Next up in my 1976 celebration of Major League baseball’s 100th year of existence is the supposed “inventor” of the curve ball, Candy Cummings.
Take a look:
Cummings parlayed that claim to the famous pitch all the way to a Hall
of Fame induction in 1939, as baseball wanted to recognize the man who
brought the widely used off-speed pitch to the game.
But it’s not like the man didn’t produce on the field.
During his National Association career between 1972 and 1975 he posted a
combined 134-80 record, pitching for a different team every year: New
York, Baltimore, Philadelphia and Hartford.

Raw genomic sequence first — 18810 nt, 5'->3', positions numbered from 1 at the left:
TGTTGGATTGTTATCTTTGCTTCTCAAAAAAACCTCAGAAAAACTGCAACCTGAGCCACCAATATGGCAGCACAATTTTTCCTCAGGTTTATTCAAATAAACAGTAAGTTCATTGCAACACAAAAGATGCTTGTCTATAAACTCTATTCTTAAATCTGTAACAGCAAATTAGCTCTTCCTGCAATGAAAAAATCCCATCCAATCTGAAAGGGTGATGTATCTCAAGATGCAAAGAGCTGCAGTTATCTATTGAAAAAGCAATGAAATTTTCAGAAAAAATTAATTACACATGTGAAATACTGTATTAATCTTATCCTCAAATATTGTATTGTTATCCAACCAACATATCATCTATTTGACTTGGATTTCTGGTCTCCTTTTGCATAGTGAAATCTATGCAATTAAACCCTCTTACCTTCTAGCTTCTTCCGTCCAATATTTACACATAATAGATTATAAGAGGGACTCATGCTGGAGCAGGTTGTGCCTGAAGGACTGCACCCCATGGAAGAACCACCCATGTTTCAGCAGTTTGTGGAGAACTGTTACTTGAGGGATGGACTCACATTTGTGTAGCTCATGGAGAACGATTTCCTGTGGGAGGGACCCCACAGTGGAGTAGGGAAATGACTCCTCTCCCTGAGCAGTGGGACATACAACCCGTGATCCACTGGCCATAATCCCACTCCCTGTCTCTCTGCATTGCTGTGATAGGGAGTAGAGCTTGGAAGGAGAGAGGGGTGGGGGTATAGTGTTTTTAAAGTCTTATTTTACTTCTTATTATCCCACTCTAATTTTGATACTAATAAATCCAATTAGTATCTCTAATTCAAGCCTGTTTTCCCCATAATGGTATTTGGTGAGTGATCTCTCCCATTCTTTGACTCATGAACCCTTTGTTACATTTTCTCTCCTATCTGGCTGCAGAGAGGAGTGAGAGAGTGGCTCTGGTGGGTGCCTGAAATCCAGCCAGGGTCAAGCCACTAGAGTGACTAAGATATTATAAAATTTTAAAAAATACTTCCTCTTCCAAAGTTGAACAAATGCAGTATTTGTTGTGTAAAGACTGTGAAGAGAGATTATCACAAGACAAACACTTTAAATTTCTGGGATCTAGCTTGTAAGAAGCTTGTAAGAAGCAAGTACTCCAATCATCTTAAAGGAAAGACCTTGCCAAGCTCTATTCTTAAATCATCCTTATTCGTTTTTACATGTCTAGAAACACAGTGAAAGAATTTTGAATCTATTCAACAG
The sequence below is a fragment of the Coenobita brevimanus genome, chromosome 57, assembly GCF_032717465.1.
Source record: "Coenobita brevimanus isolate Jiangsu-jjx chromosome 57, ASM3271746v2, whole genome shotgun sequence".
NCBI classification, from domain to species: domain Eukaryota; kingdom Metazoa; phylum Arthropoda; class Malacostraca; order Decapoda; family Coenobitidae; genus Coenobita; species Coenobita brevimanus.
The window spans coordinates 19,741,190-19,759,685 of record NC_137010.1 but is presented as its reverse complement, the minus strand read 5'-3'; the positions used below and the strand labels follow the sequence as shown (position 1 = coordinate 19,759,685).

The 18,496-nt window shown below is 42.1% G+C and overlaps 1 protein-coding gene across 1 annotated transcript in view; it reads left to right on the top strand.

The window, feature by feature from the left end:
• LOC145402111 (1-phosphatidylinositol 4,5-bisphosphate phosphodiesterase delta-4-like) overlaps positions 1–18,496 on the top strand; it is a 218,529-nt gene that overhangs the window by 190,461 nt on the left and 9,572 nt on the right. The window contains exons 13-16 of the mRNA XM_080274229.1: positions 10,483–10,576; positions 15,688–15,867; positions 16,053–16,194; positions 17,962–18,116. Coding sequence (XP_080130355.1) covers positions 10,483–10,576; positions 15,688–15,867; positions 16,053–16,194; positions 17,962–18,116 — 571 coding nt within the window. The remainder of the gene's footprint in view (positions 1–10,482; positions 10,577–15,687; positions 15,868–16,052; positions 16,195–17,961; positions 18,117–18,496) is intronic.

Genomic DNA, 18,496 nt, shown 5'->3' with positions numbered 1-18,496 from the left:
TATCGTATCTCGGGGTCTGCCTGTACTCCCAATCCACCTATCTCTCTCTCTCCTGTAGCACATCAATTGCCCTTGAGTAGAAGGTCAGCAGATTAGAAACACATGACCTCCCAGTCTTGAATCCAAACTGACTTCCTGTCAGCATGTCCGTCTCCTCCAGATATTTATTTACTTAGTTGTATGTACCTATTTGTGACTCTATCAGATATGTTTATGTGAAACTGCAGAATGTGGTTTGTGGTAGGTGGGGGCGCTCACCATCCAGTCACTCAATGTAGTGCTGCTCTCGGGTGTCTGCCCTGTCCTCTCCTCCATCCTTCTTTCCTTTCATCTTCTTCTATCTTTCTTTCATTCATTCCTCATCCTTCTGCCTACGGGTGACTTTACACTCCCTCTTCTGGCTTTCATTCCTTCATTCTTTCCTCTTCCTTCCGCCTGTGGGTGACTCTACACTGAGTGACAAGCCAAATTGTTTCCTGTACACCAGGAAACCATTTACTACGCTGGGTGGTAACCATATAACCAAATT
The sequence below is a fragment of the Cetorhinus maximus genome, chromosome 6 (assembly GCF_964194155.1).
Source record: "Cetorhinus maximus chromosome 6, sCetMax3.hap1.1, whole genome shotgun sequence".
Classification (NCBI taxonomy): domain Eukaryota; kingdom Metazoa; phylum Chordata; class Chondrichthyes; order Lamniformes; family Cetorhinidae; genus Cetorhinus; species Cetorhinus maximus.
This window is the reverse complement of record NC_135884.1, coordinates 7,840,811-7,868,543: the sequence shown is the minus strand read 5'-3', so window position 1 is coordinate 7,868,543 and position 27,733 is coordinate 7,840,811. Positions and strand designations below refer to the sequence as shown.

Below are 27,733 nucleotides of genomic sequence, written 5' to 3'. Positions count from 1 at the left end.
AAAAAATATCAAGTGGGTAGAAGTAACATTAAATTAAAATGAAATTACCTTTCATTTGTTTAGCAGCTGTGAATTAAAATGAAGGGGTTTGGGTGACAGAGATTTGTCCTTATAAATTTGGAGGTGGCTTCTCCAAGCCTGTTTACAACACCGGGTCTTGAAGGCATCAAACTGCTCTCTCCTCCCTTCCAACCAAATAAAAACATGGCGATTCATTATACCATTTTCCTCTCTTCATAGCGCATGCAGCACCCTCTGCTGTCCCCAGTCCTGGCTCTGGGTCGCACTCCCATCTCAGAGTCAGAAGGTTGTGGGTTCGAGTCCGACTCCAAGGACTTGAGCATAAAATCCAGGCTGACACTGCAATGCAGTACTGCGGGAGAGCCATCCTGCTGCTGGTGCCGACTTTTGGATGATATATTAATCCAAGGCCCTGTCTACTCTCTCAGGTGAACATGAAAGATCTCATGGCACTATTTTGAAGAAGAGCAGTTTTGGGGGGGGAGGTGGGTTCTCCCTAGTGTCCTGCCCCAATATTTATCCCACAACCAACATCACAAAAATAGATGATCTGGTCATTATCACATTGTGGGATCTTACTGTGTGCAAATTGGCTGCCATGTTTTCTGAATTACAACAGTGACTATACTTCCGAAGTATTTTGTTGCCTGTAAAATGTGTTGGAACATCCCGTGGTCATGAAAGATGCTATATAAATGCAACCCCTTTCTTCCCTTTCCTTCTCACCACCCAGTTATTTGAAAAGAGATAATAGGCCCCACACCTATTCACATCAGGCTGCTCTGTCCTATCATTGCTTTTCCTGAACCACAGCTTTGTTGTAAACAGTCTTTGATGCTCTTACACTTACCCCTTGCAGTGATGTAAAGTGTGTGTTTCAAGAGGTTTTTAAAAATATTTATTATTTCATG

Once the Major’s began play in 1876 he posted a 16-8 record for Hartford
with a sparkling 1.67 earned run average over 24 starts, all of them
complete games with five shutouts.
But the 1877 season would see Cummings drop to a 5-14 record while
pitching for Cincinnati, with his ERA ballooning to 4.34, which would be
his last in the big leagues.
Overall he finished with a 145 and 94 record, with a 2.42 ERA over 242
games, but again, it was his claim of figuring out how to make the ball
curve towards the plate that would have him remembered almost a century
and a half later.